on having no focal point
how do you live so many lives in one?
yesterday i shattered one of my delusions: i realised i don’t believe the company i work for will be “transformative”. we’re a “mission-driven” company, but i believe we will fail to achieve our stated mission.
i’m not sure what to do about this.
i have always been envious of people who manage to happily organise their lives around One Big Thing. mothers centre their lives around their children, provider-fathers centre their lives around their gainful employment, startup founders centre their lives around their companies.
having a focal point gives life simplicity. got an hour to kill? may as well clear my company email, bc it will be useful to my future work-self. nothing to do on a sunday afternoon? may as well ferry the kids across town to meet friends. social interaction is good for them. the central object is locus of meaning that you can pour excess energy into.
a focal point means you have one main priority, and perhaps many secondary priorities. this lets you optimise and satisfice. a provider-father centres his life around making dough for his family, but if he is wise, he leaves enough slack in his schedule to enjoy the glutinous fruit of his labours. pg says startup ceos should work every waking hour, except for exercise and family time. that seems extreme but it’s only every waking hour: even startup founders satisfice their secondary priorities.
a focal point lets you compound your actions. you can improve the thing 0.1% every day. by 10 years you’re 38x better than when you started. with many competing goals but no focal point you drift this way and that across possibility space, never straying far from your starting point.
maybe the thing to do is to have a cluster of interrelated goals. you’re not sucked into the gravitational well of One Big Thing, but as long as those goals are far off in a similar direction, you’ll be drawn across possibility space towards them.
in practice though this feels the same as having One Big Thing. when working on your consumer saas company, you can improve CAC, LTV, conversion rate, k-factor. every subordinate goal is different but all are in service of growing the thing.
it seems like every highly self-actualised person has a focal point. usually it’s their career, often it’s their own company, sometimes it’s their ideas. i think the most interesting people though have completely discontinuous lives that defy narrative compression.
people like Rory Stewart who walked across all of great britain and most of asia, has been a civil servant, written books, spied for his country, tutored prince harry, the list goes on. or Riva Tez, who’s sold dishwashers, run a toystore, studied philosophy, failed a startup, become a vc, worked for intel, and now seems to roll in the dough as a counterculture influencer type. or Vaughn Tan who was an army boffin, edited essays at harvard, marketed for google, made furniture, phd in sociology, wrote a book, and is now making games to promulgate his theories about the uncertainty mindset.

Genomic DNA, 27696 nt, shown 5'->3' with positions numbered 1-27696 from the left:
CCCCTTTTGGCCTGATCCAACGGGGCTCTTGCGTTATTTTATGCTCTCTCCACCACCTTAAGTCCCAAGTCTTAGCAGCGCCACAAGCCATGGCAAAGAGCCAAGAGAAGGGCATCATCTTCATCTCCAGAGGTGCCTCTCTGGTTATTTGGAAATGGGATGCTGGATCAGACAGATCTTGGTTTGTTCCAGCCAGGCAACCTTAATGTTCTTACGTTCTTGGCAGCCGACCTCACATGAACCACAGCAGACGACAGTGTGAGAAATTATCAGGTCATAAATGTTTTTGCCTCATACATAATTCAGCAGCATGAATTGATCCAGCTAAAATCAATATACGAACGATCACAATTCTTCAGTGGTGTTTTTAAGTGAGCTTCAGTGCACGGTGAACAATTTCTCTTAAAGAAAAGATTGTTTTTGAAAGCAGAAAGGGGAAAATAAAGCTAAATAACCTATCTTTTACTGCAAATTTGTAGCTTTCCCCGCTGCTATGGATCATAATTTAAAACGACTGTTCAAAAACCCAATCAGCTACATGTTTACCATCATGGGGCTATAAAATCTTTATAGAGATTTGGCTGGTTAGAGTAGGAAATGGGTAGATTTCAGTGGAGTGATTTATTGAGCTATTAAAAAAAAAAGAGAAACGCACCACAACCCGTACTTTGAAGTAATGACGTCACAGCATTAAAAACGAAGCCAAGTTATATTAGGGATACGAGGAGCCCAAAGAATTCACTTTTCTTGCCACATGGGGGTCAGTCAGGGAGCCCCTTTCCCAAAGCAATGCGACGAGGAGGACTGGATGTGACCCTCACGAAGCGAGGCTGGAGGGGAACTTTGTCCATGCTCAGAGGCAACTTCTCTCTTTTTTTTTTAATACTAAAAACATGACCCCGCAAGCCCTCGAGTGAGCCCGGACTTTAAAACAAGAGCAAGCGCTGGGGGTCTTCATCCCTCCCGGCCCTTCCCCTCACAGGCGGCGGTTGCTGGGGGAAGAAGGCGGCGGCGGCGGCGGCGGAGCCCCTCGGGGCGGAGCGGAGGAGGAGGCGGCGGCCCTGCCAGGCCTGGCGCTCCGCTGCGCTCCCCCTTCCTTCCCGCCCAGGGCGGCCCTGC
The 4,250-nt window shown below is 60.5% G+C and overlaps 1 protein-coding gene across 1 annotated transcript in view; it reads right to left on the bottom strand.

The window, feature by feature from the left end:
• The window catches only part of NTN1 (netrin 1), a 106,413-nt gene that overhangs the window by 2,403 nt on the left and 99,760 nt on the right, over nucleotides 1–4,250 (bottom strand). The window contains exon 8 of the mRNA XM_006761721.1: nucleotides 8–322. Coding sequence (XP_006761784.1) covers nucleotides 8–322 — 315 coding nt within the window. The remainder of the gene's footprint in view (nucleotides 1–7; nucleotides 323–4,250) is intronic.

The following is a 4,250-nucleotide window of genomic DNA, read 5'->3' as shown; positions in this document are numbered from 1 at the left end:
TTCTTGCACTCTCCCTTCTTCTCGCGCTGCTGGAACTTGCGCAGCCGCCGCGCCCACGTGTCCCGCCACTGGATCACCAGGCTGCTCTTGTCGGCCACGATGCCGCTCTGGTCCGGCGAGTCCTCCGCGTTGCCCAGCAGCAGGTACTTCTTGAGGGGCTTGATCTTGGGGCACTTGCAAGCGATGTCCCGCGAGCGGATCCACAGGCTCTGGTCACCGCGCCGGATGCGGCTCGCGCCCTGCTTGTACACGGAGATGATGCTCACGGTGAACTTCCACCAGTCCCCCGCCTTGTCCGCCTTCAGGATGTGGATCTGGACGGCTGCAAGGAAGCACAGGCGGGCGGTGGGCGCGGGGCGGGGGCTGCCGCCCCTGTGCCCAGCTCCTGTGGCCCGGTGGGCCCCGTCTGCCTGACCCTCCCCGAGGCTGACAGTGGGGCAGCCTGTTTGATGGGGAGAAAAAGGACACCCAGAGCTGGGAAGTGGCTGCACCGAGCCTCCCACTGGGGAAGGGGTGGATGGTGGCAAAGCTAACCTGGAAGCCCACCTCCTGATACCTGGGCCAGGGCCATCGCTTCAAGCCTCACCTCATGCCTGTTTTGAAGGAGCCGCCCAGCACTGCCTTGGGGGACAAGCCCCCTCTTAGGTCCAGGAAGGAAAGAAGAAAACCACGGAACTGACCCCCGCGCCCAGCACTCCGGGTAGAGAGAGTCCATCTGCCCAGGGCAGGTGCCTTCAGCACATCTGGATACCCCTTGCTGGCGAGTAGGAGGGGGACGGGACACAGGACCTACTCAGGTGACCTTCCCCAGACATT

how do you do that?
how do you live so many lives in one?
i think you just start the things and keep going and going and going and going.
i think some things you do out of necessity: Vaughn calls this “desperation by design”. you put yourself in a situation where your environment changes discontinuously and figure out a way to get comfy again. you have to do unusual things to swim, else you’ll sink. Riva sold dishwashers bc she was poor and needed money. Vaughn edited essays for the same reason.
i think having financial freedom makes some of this easier, but the biggest barrier for most people is mental not financial. Rory probably wanted for nothing as a child. but being a rich kid can lock you in a cage of parental expectation: the family belief that you should Be Successful pushes many spoilt brats into paths of dull conformity. his parents must have positively encouraged him instead of negatively dissuaded him. hence his crazy walking adventures.
one thing i think these 3 all have in common is they unhooked themselves from obligations. they let curiosity lead them somewhere, and were too uncaring of convention to realise that this was unusual.
i don’t really care about convention or orthodoxy either. i have a deep desire to live my life to my own principles, to create my own personal pantheon of idols and worship them in my own way. probably exercise is one of these idols. some kind of contemplative practice might be another. writing is a third. being useful to people i care about is a fourth.
in every situation i should work out what my task is. and simply complete it. not worry about the tasks or expectations of others.
these principles. maybe i should write them down.
Love this, good one. Nothing brings me greater joy than jumping between different avenues in life, constantly learning and exploring new things.